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In your responses to Alden and Joseph post that is uploaded below, address the following after reviewing their completed speech outline template and initial post:
Provide clear, helpful feedback in response to your peer’s requested topics for feedback, using best practices as discussed in course resources.
Describe at least one element of your peer’s outline that is done very well, and explain why you feel it is well done.
Did you see citations within the body of their outline with a corresponding reference list?
In response to Valerie and Justin posts, discuss some of the differences you notice between Impressionism and Romanticism based on each classmate’s example and the historical context in which they describe it (e.g., even though loose brushstrokes are characteristic of both Impressionist and Romantic paintings, the meaning conveyed in each style is different and reflects their respective historical/social contexts).
I have chosen Edouard Manet’s Plum Brandy for this week’s discussion. From c. 1877, this work depicts a young woman seated at a Cafe alone. She appears to be almost outside the canvas, with the table as the only barrier between her and the viewer. We can not read what is on her mind as she appears to be in profound thought, and we do not know what she is looking at as she is seated in the cafe. Her clothes would have been typical of a working-class woman in France in that day; had she been middle or upper class, she would have more than likely been wearing gloves.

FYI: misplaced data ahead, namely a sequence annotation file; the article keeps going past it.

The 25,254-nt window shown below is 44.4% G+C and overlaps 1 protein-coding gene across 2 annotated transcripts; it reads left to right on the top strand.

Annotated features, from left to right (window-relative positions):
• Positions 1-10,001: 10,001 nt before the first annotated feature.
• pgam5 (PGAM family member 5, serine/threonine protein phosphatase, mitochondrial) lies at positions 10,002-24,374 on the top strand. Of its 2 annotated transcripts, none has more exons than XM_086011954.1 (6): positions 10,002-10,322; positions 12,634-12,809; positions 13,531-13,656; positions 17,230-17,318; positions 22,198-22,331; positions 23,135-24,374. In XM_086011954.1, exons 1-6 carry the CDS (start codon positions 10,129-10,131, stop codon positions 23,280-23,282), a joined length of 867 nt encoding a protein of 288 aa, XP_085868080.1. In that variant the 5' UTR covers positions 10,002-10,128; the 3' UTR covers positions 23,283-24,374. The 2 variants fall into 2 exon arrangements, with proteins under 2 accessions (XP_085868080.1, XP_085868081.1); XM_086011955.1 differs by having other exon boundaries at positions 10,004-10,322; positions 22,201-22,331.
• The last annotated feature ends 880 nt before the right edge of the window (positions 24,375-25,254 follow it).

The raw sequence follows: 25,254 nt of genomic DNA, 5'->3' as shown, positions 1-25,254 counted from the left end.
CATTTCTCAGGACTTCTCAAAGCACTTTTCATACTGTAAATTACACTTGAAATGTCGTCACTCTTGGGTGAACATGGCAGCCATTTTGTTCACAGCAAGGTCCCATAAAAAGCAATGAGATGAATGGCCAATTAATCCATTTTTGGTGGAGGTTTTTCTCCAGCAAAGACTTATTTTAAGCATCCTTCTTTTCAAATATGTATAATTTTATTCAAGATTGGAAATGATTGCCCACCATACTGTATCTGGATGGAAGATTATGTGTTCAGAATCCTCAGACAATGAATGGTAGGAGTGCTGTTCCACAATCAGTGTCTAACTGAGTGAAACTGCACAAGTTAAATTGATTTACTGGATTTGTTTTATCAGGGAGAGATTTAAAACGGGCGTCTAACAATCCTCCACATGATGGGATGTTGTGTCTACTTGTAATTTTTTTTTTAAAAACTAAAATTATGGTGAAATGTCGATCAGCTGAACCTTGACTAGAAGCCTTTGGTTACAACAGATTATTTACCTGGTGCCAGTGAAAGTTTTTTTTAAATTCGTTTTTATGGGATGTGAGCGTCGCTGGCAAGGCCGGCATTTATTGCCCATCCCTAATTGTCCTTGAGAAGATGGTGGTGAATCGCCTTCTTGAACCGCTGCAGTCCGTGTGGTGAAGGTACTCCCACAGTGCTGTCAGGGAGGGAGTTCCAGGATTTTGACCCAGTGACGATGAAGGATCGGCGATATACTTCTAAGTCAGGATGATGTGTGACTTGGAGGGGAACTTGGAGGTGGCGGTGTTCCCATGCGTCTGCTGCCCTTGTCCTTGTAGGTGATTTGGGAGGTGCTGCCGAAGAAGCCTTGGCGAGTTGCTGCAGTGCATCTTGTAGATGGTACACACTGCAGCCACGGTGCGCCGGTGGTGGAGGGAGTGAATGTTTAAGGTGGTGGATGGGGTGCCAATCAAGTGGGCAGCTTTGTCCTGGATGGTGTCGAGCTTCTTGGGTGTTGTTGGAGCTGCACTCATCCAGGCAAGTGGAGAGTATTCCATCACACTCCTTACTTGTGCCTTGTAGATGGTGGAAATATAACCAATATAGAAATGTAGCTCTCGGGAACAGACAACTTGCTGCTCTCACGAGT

There are many cultural clues in the painting, from the young woman’s clothes to the table that separates her from the viewer; the marble table is typical of what may have been in the French cafe of that day. The image is almost defiant in that it would not have been culturally acceptable for a woman to be seated alone in a cafe; it also would not have been acceptable for her to have a cigarette in her hand or the Plum Brandy that she is drinking.